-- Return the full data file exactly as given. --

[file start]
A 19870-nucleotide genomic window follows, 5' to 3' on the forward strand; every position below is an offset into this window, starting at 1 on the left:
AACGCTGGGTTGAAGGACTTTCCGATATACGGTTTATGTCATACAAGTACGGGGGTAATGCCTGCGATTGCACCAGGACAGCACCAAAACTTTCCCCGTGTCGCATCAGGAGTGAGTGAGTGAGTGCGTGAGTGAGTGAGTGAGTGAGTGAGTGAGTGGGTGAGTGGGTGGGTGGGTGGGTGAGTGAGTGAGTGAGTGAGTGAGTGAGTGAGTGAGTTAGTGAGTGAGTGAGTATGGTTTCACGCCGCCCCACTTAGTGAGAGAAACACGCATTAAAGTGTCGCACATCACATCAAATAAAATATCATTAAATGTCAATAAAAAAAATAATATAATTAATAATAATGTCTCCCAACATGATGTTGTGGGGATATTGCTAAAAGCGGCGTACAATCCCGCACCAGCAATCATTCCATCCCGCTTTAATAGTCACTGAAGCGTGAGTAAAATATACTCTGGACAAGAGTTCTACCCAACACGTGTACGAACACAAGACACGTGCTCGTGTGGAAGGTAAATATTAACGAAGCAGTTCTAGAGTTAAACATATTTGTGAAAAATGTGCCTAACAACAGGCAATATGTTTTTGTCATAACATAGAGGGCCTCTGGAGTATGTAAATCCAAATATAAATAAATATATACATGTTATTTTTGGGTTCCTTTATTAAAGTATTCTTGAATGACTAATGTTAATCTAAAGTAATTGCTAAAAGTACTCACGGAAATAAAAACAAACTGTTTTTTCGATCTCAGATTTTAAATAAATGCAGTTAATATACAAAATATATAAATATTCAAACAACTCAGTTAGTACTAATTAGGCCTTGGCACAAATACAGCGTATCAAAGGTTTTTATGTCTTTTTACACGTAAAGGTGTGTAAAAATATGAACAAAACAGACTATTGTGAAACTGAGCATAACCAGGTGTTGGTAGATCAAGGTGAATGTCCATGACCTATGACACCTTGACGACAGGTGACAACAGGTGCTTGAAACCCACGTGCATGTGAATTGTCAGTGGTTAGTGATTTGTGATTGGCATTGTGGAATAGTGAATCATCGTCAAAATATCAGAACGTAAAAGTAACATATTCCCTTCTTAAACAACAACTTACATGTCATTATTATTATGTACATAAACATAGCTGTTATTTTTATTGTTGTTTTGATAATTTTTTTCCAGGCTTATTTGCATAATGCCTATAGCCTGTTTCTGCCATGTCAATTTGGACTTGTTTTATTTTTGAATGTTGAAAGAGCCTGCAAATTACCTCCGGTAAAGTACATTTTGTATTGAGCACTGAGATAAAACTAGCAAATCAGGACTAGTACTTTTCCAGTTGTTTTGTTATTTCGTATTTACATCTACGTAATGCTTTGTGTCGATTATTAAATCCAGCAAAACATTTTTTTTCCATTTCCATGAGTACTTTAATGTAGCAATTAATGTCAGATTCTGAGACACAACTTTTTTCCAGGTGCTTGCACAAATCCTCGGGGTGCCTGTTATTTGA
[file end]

A 19870-nucleotide genomic window follows, 5' to 3' on the forward strand; every position below is an offset into this window, starting at 1 on the left:
AACGCTGGGTTGAAGGACTTTCCGATATACGGTTTATGTCATACAAGTACGGGGGTAATGCCTGCGATTGCACCAGGACAGCACCAAAACTTTCCCCGTGTCGCATCAGGAGTGAGTGAGTGAGTGCGTGAGTGAGTGAGTGAGTGAGTGAGTGAGTGGGTGAGTGGGTGGGTGGGTGGGTGAGTGAGTGAGTGAGTGAGTGAGTGAGTGAGTGAGTTAGTGAGTGAGTGAGTATGGTTTCACGCCGCCCCACTTAGTGAGAGAAACACGCATTAAAGTGTCGCACATCACATCAAATAAAATATCATTAAATGTCAATAAAAAAAATAATATAATTAATAATAATGTCTCCCAACATGATGTTGTGGGGATATTGCTAAAAGCGGCGTACAATCCCGCACCAGCAATCATTCCATCCCGCTTTAATAGTCACTGAAGCGTGAGTAAAATATACTCTGGACAAGAGTTCTACCCAACACGTGTACGAACACAAGACACGTGCTCGTGTGGAAGGTAAATATTAACGAAGCAGTTCTAGAGTTAAACATATTTGTGAAAAATGTGCCTAACAACAGGCAATATGTTTTTGTCATAACATAGAGGGCCTCTGGAGTATGTAAATCCAAATATAAATAAATATATACATGTTATTTTTGGGTTCCTTTATTAAAGTATTCTTGAATGACTAATGTTAATCTAAAGTAATTGCTAAAAGTACTCACGGAAATAAAAACAAACTGTTTTTTCGATCTCAGATTTTAAATAAATGCAGTTAATATACAAAATATATAAATATTCAAACAACTCAGTTAGTACTAATTAGGCCTTGGCACAAATACAGCGTATCAAAGGTTTTTATGTCTTTTTACACGTAAAGGTGTGTAAAAATATGAACAAAACAGACTATTGTGAAACTGAGCATAACCAGGTGTTGGTAGATCAAGGTGAATGTCCATGACCTATGACACCTTGACGACAGGTGACAACAGGTGCTTGAAACCCACGTGCATGTGAATTGTCAGTGGTTAGTGATTTGTGATTGGCATTGTGGAATAGTGAATCATCGTCAAAATATCAGAACGTAAAAGTAACATATTCCCTTCTTAAACAACAACTTACATGTCATTATTATTATGTACATAAACATAGCTGTTATTTTTATTGTTGTTTTGATAATTTTTTTCCAGGCTTATTTGCATAATGCCTATAGCCTGTTTCTGCCATGTCAATTTGGACTTGTTTTATTTTTGAATGTTGAAAGAGCCTGCAAATTACCTCCGGTAAAGTACATTTTGTATTGAGCACTGAGATAAAACTAGCAAATCAGGACTAGTACTTTTCCAGTTGTTTTGTTATTTCGTATTTACATCTACGTAATGCTTTGTGTCGATTATTAAATCCAGCAAAACATTTTTTTTCCATTTCCATGAGTACTTTAATGTAGCAATTAATGTCAGATTCTGAGACACAACTTTTTTCCAGGTGCTTGCACAAATCCTCGGGGTGCCTGTTATTTGA